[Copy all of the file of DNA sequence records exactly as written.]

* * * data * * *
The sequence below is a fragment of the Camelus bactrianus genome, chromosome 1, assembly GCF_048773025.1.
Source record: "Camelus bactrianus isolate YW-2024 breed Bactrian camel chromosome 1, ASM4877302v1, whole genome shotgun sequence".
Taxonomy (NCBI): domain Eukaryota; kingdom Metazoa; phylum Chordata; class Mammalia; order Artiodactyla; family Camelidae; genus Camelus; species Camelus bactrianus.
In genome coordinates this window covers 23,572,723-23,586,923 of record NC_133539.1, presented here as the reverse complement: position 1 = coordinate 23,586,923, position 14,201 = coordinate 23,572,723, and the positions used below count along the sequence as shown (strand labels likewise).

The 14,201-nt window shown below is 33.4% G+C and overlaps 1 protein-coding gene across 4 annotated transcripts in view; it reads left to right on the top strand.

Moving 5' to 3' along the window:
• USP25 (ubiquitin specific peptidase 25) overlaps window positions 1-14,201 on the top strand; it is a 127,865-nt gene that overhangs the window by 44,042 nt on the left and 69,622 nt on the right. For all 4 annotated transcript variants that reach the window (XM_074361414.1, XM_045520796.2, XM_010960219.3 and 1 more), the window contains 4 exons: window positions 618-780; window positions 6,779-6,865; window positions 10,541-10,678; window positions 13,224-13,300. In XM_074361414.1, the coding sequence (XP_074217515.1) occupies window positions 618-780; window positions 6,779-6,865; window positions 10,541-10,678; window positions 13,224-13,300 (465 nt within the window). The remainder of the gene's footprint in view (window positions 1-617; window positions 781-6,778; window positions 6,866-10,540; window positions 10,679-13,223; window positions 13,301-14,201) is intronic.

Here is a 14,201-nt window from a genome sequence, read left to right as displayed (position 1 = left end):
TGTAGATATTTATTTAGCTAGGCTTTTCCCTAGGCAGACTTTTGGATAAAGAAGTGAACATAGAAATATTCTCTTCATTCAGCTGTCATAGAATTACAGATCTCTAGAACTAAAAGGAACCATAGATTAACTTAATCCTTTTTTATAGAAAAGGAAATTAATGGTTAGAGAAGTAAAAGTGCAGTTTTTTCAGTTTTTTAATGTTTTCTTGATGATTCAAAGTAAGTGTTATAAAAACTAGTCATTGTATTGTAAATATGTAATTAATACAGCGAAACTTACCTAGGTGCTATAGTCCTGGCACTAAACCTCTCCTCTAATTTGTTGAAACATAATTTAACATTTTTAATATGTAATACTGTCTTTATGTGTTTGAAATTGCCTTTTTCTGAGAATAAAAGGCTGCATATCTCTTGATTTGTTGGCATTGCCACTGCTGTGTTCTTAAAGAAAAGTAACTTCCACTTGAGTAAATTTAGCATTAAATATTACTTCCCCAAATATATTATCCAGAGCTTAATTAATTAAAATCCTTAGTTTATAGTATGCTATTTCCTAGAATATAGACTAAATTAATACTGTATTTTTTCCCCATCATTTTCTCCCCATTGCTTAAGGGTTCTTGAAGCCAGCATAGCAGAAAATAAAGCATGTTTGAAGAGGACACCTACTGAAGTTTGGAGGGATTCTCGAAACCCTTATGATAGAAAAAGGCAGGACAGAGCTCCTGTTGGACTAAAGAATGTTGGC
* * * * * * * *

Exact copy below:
The sequence below is a fragment of the Camelus bactrianus genome, chromosome 1, assembly GCF_048773025.1.
Source record: "Camelus bactrianus isolate YW-2024 breed Bactrian camel chromosome 1, ASM4877302v1, whole genome shotgun sequence".
Taxonomy (NCBI): domain Eukaryota; kingdom Metazoa; phylum Chordata; class Mammalia; order Artiodactyla; family Camelidae; genus Camelus; species Camelus bactrianus.
In genome coordinates this window covers 23,572,723-23,586,923 of record NC_133539.1, presented here as the reverse complement: position 1 = coordinate 23,586,923, position 14,201 = coordinate 23,572,723, and the positions used below count along the sequence as shown (strand labels likewise).

The 14,201-nt window shown below is 33.4% G+C and overlaps 1 protein-coding gene across 4 annotated transcripts in view; it reads left to right on the top strand.

Moving 5' to 3' along the window:
• USP25 (ubiquitin specific peptidase 25) overlaps window positions 1-14,201 on the top strand; it is a 127,865-nt gene that overhangs the window by 44,042 nt on the left and 69,622 nt on the right. For all 4 annotated transcript variants that reach the window (XM_074361414.1, XM_045520796.2, XM_010960219.3 and 1 more), the window contains 4 exons: window positions 618-780; window positions 6,779-6,865; window positions 10,541-10,678; window positions 13,224-13,300. In XM_074361414.1, the coding sequence (XP_074217515.1) occupies window positions 618-780; window positions 6,779-6,865; window positions 10,541-10,678; window positions 13,224-13,300 (465 nt within the window). The remainder of the gene's footprint in view (window positions 1-617; window positions 781-6,778; window positions 6,866-10,540; window positions 10,679-13,223; window positions 13,301-14,201) is intronic.

Here is a 14,201-nt window from a genome sequence, read left to right as displayed (position 1 = left end):
TGTAGATATTTATTTAGCTAGGCTTTTCCCTAGGCAGACTTTTGGATAAAGAAGTGAACATAGAAATATTCTCTTCATTCAGCTGTCATAGAATTACAGATCTCTAGAACTAAAAGGAACCATAGATTAACTTAATCCTTTTTTATAGAAAAGGAAATTAATGGTTAGAGAAGTAAAAGTGCAGTTTTTTCAGTTTTTTAATGTTTTCTTGATGATTCAAAGTAAGTGTTATAAAAACTAGTCATTGTATTGTAAATATGTAATTAATACAGCGAAACTTACCTAGGTGCTATAGTCCTGGCACTAAACCTCTCCTCTAATTTGTTGAAACATAATTTAACATTTTTAATATGTAATACTGTCTTTATGTGTTTGAAATTGCCTTTTTCTGAGAATAAAAGGCTGCATATCTCTTGATTTGTTGGCATTGCCACTGCTGTGTTCTTAAAGAAAAGTAACTTCCACTTGAGTAAATTTAGCATTAAATATTACTTCCCCAAATATATTATCCAGAGCTTAATTAATTAAAATCCTTAGTTTATAGTATGCTATTTCCTAGAATATAGACTAAATTAATACTGTATTTTTTCCCCATCATTTTCTCCCCATTGCTTAAGGGTTCTTGAAGCCAGCATAGCAGAAAATAAAGCATGTTTGAAGAGGACACCTACTGAAGTTTGGAGGGATTCTCGAAACCCTTATGATAGAAAAAGGCAGGACAGAGCTCCTGTTGGACTAAAGAATGTTGGC